A Product Management Challenge: Pot

So you think that you have a tough job, eh? Just imagine how hard it must be to the product manager who works for one of the new firms that has just popped up to start legally selling marijuana! In the United States, a handful of states now allow marijuana to be sold either for medical or for recreational purposes. This means that there is a legal market for consumers. Just exactly the kind of situation that calls for a bit of help from a skilled product manager with a well-thought out product development definition.

The Problem With Pot

In the United States, the state of Colorado has legalized the recreational use of marijuana. However, change happens slowly and right now how consumers can get the marijuana that they want has not yet caught up with the new demand for the product.

What this means is that the pot dispensaries that are currently the only places where people can legally buy pot are not really places that you’d want to go. They are dingy, poorly lit, and have bars on the windows. The staff behind the counter wear hoodies and look like they smoke as much pot as they sell. All in all, this is not the type of place that most law abiding citizens would really like to go.

An additional challenge comes up when customers attempt to purchase marijuana. Currently, the product that is available to consumers goes by names like “Big Buddha Cheese” and “Green Krack”. Just exactly what is being bought here?

Making Cannabis Cool

The product managers who have been brought in to transform Colorado marijuana from an illegal street drug to an everyday recreational activity have their hands full. Somehow they have to transform the process of buying pot and make it more like going to Walmart.

The first step in the process is to change where marijuana gets purchased. The new dispensaries now have clever names like “Mindful” and they are trying to modernize the selling of cannabis. In these new stores, employees wear uniforms and the company logo is everywhere. If product managers can rebrand pot successfully, then they’ll really have something to add to their product manager resume.

The final step in the rebranding of pot is to try to work it into more of everyone’s everyday life. What this has meant in Colorado is having the Colorado Symphony host shows called “Classically Cannabis” and holding cannabis cocktail parties. Not content with those efforts, a new yoga class called “Vape and Vinyasa” has been introduced along with a new smartphone app that allows the placing of online pot orders.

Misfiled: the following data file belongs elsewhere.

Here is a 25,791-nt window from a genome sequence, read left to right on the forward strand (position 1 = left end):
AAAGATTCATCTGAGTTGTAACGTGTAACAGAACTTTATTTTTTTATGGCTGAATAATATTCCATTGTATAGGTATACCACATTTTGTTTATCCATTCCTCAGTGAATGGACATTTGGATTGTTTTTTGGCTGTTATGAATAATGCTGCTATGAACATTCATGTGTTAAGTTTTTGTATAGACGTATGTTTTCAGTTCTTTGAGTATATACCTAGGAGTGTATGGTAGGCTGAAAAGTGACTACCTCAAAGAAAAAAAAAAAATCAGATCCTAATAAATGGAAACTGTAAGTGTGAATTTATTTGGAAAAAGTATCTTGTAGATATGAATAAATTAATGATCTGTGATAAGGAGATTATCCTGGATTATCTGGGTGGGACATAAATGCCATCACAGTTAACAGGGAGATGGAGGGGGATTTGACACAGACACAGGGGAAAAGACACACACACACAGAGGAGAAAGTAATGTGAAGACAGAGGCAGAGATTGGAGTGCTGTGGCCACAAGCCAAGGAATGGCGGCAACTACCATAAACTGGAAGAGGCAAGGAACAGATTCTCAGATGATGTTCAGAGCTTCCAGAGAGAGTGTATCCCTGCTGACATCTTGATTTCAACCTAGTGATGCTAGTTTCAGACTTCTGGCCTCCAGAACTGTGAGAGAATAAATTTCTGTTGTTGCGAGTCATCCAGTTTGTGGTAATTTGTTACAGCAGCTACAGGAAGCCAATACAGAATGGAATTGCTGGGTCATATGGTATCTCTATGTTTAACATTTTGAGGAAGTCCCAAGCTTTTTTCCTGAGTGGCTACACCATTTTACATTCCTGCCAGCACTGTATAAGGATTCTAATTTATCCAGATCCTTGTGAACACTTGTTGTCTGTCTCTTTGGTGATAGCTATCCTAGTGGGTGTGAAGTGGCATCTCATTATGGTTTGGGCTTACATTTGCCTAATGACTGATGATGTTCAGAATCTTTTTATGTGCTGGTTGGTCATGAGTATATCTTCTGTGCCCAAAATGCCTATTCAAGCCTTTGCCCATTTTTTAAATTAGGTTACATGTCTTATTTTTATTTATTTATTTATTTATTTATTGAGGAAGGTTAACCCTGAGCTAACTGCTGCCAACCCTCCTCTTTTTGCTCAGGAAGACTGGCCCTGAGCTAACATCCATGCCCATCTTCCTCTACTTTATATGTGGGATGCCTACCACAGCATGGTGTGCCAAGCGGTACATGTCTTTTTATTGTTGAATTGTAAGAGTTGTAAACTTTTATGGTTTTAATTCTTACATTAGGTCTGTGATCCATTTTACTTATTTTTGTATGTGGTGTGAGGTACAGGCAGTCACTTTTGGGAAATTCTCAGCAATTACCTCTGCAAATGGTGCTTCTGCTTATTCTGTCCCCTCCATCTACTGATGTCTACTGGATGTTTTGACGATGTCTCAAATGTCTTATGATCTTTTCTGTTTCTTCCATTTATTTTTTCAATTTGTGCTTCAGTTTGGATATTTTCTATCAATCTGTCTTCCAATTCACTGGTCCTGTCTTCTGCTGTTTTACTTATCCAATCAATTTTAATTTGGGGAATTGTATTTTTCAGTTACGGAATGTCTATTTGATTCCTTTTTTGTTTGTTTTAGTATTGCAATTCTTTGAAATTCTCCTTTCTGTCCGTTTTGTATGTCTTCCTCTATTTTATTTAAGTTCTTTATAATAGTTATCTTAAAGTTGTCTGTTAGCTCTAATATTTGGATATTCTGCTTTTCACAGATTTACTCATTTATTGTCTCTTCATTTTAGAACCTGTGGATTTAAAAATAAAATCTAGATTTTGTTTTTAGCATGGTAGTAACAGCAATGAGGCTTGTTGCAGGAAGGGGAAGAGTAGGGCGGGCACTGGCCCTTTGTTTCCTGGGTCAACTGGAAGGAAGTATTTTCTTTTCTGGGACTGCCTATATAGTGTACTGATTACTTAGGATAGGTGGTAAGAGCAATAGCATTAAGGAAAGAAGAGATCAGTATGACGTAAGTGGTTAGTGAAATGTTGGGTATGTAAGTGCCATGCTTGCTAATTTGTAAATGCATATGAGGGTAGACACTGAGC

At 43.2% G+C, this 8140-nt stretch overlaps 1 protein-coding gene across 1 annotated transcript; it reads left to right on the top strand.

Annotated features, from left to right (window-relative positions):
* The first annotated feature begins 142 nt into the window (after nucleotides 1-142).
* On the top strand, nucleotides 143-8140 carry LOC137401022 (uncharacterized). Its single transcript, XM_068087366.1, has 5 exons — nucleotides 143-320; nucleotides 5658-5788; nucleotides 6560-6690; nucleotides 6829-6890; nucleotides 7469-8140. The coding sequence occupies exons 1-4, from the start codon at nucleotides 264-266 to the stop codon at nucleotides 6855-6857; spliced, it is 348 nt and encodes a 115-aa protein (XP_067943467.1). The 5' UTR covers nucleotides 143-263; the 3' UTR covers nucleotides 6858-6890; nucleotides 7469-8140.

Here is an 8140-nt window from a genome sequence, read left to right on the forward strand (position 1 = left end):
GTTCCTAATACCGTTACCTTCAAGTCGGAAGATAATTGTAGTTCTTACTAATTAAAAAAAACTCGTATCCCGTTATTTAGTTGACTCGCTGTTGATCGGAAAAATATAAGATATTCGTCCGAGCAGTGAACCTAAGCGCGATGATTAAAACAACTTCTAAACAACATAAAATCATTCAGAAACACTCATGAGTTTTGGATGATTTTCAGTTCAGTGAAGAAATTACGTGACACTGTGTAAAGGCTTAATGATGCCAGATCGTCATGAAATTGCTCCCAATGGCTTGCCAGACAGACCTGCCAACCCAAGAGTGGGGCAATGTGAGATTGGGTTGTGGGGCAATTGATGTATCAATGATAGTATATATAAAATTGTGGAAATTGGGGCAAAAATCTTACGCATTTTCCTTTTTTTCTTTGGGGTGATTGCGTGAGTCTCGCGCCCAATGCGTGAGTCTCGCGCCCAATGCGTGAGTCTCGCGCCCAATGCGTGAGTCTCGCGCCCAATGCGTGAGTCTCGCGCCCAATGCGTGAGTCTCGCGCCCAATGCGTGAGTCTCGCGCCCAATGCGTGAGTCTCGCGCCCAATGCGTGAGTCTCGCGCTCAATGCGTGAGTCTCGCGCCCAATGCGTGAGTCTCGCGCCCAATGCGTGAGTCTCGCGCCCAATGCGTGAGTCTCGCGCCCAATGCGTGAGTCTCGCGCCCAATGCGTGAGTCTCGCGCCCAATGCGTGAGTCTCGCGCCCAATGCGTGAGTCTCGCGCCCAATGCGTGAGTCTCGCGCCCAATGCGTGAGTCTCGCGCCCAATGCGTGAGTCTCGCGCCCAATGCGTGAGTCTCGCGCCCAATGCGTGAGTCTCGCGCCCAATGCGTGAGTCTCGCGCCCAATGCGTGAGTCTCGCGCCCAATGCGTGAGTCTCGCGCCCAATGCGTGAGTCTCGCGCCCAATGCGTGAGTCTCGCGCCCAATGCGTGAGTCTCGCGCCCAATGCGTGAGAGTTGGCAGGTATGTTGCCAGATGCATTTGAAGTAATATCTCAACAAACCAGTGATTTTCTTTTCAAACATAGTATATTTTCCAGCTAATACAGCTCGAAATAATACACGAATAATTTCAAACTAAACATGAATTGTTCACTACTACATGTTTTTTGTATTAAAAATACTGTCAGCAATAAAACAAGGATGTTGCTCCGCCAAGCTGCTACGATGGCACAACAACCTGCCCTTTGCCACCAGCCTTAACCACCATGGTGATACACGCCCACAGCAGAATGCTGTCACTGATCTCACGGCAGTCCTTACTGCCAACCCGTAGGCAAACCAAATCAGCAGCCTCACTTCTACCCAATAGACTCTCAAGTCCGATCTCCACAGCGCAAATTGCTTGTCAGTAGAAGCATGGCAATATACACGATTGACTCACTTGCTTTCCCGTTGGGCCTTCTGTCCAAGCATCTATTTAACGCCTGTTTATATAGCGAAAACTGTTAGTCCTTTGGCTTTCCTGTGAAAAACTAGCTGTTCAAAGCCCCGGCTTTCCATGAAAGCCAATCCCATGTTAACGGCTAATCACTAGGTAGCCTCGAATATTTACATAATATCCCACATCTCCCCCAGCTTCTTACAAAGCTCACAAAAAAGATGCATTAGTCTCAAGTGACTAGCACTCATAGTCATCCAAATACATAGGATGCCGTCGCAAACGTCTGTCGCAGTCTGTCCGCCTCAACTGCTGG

What All Of This Means For You

Marijuana has become legal to sell, buy, and consume in a number of places in the United States. Now that there is a product to be sold and consumers who can legally buy it, it’s time for the product managers to step in. However, pot has been illegal for so long, what’s a product manager to do with this new type of product in order to make it a success? Our product manager job description never told us how to handle this situation!

In Colorado, the new companies that have started to grow and sell marijuana have discovered that they have a problem. There is no efficient way to distribute their product. The few stores that currently sell pot are very seedy looking and are staffed by people who are really best suited to interacting with people who use illegal drugs.

The new marijuana company product managers are starting to make changes in order to grow their market share. They are rebranding a number of ways that people refer to marijuana in order to make it more palatable to a larger audience. They are also starting to cross marijuana with other activities that their target audience is participating in.

It’s still early on in this new product field. The pot product managers have a lot of work ahead of them. They have to recast the image of their product from forbidden illegal drug to desirable recreational pastime. The good news is that it can be done. Now it’s just up to the product managers to find out how to do it.

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Why Synthetic Marijuana Is Killing Kids